The following season the Swans reached the semi-finals of the FA Cup for the first time, beating Exeter City, Blackpool, Stoke City and Arsenal, before losing 3–0 to eventual cup winners Bolton Wanderers at White Hart Lane. Swans record their highest average attendance during the season of 16,118 for pre-war league games. During the 1926–27 season they beat Real Madrid 3–0 on tour. During the 1931–32 season they finished 1st in the league and won the Welsh Cup after beating Wrexham 2–0 away after a replay. After just one season back from wartime football, the Swans finished 21st in the Second Division, thus returned to Division Three for the first time since 1925; the following season was one of consolidation, however in 1948–1949 the Swans stormed their way to winning the division for the second time. Only one point was dropped at home all season as the feat of the 1925 promotion side was emulated, with the side finishing a whole seven points ahead of second placed Reading. Billy McCandless was the manager who led the side to promotion, in doing so he completed a rare hat-trick of winning the Third Division title with all three South Wales clubs – and without losing a home game with Swansea or Cardiff.
Following promotion, the Swans had another 15 years of Second Division football to look forward to, however despite what successive managers and chairmen were to say, Swansea Town only once during that time looked like they could genuinely challenge for promotion. That came in the 1955–56 season, when a side containing the likes of Ivor Allchurch, Terry Medwin, Harry Griffiths and Tom Kiley led the table early in the season, before an injury to Kiley, referred to as the linchpin of the side, in mid-November led to a decline in form, he was never adequately replaced, but despite this and the sale of some of the club's best players, the side remained in contention for promotion until the beginning of April. Following a 6–1 win over second placed Leicester City at the Vetch Field at the end of March the side was just two points behind second placed Liverpool with a game in hand – however subsequent results were not as encouraging, they slipped away to finish tenth. In 1964, the Swans reached a second FA Cup semi-final, beating Barrow, Sheffield United and Stoke City en route to a famous sixth round victory at Anfield.
Few gave the Swans, struggling for their lives at the bottom of Division Two, any chance
Captain (association football)
The team captain of an association football team, sometimes known as the skipper, is a team member chosen to be the on-pitch leader of the team: it is one of the older/or more experienced members of the squad, or a player that can influence a game or have good leadership qualities. The team captain is identified by the wearing of an armband; the only official responsibility of a captain specified by the Laws of the Game is to participate in the coin toss prior to kick-off and prior to a penalty shootout. Contrary to what is sometimes said, captains have no special authority under the Laws to challenge a decision by the referee. However, referees may talk to the captain of a side about the side's general behaviour when necessary. At an award-giving ceremony after a fixture like a cup competition final, the captain leads the team up to collect their medals. Any trophy won by a team will be received by the captain who will be the first one to hoist it; the captain generally leads the teams out of the dressing room at the start of the match.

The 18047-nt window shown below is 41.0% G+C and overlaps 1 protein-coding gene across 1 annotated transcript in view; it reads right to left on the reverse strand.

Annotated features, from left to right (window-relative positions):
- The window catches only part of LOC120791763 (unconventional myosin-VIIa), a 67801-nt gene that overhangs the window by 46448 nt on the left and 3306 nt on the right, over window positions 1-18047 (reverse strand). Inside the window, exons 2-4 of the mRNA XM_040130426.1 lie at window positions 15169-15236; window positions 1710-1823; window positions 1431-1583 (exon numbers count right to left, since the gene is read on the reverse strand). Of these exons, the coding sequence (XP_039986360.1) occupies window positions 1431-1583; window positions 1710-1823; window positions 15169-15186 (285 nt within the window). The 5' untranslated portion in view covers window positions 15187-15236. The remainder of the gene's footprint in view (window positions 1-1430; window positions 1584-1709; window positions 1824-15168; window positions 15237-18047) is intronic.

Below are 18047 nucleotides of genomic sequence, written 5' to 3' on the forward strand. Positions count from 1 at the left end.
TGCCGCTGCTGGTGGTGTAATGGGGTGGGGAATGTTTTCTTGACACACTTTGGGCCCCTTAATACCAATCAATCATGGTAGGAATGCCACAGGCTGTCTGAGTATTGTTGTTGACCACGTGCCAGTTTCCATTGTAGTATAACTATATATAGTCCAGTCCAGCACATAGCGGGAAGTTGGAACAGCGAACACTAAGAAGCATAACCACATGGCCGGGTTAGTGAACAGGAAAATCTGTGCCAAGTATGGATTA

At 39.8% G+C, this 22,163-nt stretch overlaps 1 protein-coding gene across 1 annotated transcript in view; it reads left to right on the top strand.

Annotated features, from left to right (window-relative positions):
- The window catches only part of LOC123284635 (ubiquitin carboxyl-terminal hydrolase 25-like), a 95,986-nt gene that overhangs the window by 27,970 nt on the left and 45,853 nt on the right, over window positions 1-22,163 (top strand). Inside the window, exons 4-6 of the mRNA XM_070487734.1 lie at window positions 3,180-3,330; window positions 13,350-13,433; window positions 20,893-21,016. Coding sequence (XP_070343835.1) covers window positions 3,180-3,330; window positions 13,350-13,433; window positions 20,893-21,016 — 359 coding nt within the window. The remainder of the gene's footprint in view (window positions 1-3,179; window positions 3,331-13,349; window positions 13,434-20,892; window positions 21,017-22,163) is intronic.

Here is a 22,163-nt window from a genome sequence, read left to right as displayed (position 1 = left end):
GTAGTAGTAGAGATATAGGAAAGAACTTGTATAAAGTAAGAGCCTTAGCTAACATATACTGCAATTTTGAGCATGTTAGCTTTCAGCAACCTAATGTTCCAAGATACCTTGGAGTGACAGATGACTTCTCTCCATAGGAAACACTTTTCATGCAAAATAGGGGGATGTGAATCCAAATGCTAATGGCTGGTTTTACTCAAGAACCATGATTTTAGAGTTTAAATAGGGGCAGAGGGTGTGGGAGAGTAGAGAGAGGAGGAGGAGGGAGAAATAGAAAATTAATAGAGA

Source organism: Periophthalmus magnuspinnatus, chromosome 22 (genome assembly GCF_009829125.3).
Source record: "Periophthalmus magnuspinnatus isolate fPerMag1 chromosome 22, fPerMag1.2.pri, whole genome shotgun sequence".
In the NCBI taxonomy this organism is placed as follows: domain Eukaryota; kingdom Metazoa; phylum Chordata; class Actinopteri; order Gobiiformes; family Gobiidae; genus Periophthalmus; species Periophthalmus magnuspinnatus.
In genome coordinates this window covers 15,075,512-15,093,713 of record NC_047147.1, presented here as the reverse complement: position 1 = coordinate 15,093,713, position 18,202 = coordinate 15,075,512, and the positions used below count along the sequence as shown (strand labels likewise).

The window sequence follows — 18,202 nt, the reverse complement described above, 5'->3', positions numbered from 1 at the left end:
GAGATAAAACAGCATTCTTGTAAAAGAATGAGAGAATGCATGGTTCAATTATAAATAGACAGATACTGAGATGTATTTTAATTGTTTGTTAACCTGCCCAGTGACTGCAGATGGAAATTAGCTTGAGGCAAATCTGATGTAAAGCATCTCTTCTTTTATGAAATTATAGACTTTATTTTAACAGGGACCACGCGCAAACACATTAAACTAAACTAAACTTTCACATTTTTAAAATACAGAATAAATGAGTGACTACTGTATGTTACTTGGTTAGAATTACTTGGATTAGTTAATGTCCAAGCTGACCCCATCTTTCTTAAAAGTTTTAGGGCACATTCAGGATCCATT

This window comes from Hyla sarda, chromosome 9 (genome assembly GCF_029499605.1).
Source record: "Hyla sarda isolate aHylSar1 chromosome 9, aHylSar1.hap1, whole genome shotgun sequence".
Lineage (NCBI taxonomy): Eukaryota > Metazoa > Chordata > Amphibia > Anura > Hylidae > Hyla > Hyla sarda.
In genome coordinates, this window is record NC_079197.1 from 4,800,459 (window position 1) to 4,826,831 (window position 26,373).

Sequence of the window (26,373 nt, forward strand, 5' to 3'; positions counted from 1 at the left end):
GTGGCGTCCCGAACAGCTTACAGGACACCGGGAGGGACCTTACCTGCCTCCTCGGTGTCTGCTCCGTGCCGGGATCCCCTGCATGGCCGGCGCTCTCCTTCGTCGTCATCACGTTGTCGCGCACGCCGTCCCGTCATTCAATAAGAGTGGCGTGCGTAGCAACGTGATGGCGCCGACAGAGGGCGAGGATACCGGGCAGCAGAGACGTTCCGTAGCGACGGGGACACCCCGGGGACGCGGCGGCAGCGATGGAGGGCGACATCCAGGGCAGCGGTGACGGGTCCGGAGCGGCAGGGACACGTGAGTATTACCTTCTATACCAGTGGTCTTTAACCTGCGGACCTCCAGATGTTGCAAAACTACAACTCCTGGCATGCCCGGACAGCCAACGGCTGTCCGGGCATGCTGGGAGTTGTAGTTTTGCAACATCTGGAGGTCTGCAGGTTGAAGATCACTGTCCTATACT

A captain is tasked with running the dressing room. The captain provides a rallying point for the team: if morale is low, it is the captain who will be looked upon to boost their team's spirits. Captains may join the manager in deciding the starting eleven for a certain game. In youth or recreational football, the captain takes on duties, that would, at a higher level, be delegated to the manager. A club captain is appointed for a season. If he is unavailable or not selected for a particular game, or must leave the pitch the club vice-captain will assume similar duties; the match captain is the first player to lift a trophy should the team win one if he was not the club captain. A good example of this was in the 1999 UEFA Champions League Final when match captain Peter Schmeichel lifted the trophy for Manchester United as club captain Roy Keane was suspended. In the 2012 UEFA Champions League Final, match captain Frank Lampard jointly lifted the trophy for Chelsea with club captain John Terry.